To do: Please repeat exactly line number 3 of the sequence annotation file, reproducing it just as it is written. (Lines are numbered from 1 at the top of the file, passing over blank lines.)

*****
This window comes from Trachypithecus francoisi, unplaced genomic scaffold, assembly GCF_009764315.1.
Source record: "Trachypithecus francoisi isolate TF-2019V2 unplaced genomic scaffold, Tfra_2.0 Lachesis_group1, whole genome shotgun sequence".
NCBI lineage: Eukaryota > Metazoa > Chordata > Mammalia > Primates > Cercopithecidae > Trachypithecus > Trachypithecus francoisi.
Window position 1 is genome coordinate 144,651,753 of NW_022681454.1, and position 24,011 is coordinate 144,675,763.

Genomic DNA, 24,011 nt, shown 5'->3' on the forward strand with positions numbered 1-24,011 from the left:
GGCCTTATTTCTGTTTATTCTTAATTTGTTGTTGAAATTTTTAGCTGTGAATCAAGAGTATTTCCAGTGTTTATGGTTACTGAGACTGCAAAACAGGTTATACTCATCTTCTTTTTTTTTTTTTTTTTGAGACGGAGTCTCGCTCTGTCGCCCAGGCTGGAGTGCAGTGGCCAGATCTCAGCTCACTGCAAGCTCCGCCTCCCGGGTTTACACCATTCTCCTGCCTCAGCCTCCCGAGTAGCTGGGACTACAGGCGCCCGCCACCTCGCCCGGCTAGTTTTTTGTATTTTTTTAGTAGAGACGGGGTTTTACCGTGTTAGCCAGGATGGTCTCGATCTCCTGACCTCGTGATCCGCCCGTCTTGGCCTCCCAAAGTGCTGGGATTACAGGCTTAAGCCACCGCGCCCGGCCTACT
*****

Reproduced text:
NCBI lineage: Eukaryota > Metazoa > Chordata > Mammalia > Primates > Cercopithecidae > Trachypithecus > Trachypithecus francoisi.